a person with heart failure looks up with their arms flung open as a hundred dollar bill flies away

The High Costs of Heart Failure

The high costs of medical care are well known. Hospitalizations, medications, and many other aspects of treatment and care, especially for people with chronic diseases, can create a real financial burden; for the patient and the healthcare system.1 The specific costs associated with stages of heart failure (HF) have not been traditionally captured. Although it has been clear that inpatient, outpatient, and total costs of care make up an increasing economic burden on the health care system.2 Several studies have now looked at healthcare costs associated with health failure, particularly in the last 6 months of life.1

Heart failure

Heart failure is a complex syndrome with physiological signs and symptoms that develop when the heart does not function properly. The term “heart failure” doesn’t mean your heart has stopped beating. It is a condition in which the heart is unable to pump enough blood through the body. HF generally refers to people with established chronic heart failure which develops slowly over a period of time. It can be caused by different factors including coronary artery disease, heart attack, or high blood pressure. Congestive heart failure can affect people of all ages, from infants to children, and adults. It is most common in people over age 65.

More people are developing heart failure as the population ages. It is an increasing burden on the health care system in terms of cost and resources.1 HF treatment continues to improve, with better medications and new technological device advances helping people to live longer. These treatments can often come with a high price tag.1

The high cost of HF

Although heart failure can be treated, it still has no cure and mortality rates are high. The 5-year survival rate remains around 50 percent.1 The studies sought to evaluate the balance between quality of life, prolonged survival, and the use of resources and associated cost burden. They looked at the high costs of care, particularly in the last months of life. Researchers were interested in stakeholder insights – how different populations feel around decision making considering the costs of disease and medication therapy management.1

HF patients tend to have increased costs in the last 2 years of life, with the most significant increase in the final 6 months.1 They particularly noted an increase in inpatient hospitalizations during the final 2 months of life. This represents a considerable use of resources. Understanding the variation in when costs occur over time can help medical professionals identify strategies for efficient care management plans for patients, especially near the end of life.2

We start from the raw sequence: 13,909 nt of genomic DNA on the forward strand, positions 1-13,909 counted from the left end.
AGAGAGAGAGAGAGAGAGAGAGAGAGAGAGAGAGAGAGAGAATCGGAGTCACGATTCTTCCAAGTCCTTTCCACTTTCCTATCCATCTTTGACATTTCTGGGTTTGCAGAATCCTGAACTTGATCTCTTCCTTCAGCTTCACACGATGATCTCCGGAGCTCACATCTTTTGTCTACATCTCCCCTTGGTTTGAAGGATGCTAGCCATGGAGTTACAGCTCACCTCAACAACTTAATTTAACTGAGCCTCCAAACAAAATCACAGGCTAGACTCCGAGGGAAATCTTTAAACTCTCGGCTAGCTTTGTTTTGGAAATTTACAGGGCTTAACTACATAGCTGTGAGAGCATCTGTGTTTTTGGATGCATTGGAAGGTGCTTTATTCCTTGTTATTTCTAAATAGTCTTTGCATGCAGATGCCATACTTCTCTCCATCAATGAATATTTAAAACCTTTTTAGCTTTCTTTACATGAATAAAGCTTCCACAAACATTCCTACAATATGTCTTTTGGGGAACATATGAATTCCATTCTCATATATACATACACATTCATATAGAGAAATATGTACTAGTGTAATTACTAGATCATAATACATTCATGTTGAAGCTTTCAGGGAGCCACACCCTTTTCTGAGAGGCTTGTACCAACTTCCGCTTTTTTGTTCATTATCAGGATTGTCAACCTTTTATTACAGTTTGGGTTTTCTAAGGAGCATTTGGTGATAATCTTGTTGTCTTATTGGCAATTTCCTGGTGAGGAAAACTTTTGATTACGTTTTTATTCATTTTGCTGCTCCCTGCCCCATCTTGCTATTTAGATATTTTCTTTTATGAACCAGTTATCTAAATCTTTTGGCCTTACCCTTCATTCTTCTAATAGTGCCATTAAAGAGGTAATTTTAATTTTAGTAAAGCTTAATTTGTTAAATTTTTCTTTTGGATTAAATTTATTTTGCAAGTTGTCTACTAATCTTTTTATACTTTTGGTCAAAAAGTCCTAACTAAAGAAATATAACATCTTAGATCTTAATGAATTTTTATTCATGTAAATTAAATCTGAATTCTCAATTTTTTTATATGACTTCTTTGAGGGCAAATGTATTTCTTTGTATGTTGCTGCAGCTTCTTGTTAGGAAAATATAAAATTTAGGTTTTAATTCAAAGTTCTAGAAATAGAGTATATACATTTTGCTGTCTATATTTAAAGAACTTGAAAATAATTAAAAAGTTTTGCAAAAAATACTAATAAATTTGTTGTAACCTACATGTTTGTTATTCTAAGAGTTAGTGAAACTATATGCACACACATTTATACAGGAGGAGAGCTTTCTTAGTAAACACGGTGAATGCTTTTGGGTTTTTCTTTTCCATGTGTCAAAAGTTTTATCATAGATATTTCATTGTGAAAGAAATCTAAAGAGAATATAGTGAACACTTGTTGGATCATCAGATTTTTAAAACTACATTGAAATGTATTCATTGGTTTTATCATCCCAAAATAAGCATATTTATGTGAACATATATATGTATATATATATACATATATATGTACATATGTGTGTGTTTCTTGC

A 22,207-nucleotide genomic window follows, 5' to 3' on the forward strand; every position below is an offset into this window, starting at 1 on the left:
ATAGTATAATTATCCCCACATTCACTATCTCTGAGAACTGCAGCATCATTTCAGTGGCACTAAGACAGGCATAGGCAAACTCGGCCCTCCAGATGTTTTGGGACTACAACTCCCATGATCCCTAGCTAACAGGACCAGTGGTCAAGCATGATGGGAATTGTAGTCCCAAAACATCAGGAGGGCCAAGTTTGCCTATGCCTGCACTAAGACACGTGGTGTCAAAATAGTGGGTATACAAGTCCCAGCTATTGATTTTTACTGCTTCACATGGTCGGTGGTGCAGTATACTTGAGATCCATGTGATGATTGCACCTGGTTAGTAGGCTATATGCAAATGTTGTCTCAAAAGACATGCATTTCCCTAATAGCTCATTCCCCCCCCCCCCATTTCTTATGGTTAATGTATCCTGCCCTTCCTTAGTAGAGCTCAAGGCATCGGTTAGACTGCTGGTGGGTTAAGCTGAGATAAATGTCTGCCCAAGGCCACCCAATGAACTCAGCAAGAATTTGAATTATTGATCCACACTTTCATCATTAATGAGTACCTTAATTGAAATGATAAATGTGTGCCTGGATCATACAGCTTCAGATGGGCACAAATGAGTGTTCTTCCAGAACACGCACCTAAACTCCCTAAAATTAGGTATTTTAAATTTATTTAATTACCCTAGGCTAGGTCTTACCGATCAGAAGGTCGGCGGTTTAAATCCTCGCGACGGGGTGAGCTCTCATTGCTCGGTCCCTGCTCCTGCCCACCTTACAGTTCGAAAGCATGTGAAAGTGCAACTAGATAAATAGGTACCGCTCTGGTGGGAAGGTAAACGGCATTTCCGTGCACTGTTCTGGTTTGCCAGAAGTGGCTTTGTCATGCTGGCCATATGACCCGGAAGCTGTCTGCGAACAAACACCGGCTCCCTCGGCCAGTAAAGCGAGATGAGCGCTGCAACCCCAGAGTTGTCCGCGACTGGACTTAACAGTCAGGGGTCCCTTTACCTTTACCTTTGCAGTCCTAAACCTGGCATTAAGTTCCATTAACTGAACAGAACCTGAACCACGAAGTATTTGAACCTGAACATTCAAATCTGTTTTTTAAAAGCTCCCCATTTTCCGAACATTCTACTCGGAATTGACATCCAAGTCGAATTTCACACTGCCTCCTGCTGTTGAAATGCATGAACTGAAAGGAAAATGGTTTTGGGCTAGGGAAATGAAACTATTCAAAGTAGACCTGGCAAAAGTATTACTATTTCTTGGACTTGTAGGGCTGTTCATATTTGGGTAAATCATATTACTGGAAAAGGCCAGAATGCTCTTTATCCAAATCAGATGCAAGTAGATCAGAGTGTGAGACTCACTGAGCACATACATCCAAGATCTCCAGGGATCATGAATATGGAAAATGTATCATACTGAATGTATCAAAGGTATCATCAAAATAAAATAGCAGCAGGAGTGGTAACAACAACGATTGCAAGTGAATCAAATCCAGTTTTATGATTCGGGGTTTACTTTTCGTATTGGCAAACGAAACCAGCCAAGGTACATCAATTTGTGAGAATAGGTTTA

Contributing factors

Contributing factors to HF expenses include age, general health, and the presence of comorbidities such as:1

  • Hypertension
  • Renal disease
  • Chronic pulmonary disease
  • Coronary heart disease (including myocardial infarction)
  • Atrial fibrillation (AFib)
  • Diabetes
  • Cerebrovascular disease (including stroke)

Care for HF represents a large portion of all health care costs. The expenses associated with these comorbid conditions is also an important component, especially for hypertension, the most prevalent comorbid condition. Interestingly, according to The American College of Cardiology and the American Heart Association, hypertension is the “most important modifiable risk factor for HF in the United States.”

Study results

A 2016 study looked at Medicare Advantage with Part D (MAPD) and commercial health insurance plan claims data for 500,000 Medicare Advantage enrollees and approximately 14 million commercial enrollees annually. The broad sources of the available data provided a geographically diverse sample. The final study sample included 48,026 patients who had data available for the 6 months before death. They collected data over a 5-year period from the beginning of 2009 through the end of 2013.1

Results were clear that high health care costs and high mortality rates create a substantial burden on society. Health and medical care expenses commonly rise toward the end of life. Yet there is limited understanding regarding the patterns of cost increases among patients with HF in their final months.1

Best care practices

Significant expenses for people with heart failure include hospital admissions, some of which may be preventable.1 Discussion of issues around individual prognosis, the appropriateness of specific therapies, and desires for end of life care patients should all be a part of treatment planning. Cost-savings may be achieved based on an improved allocation of resources based on improved communications between patients and their healthcare teams.2

Cardiovascular health is significantly influenced by individual behaviors. Good heart health practices combined with educational information can help reduce the incidence and severity of heart failure. Best care practices can help improve overall health and reduce high health care costs.3

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This article represents the opinions, thoughts, and experiences of the author; none of this content has been paid for by any advertiser. The Heart-Failure.net team does not recommend or endorse any products or treatments discussed herein. Learn more about how we maintain editorial integrity here.

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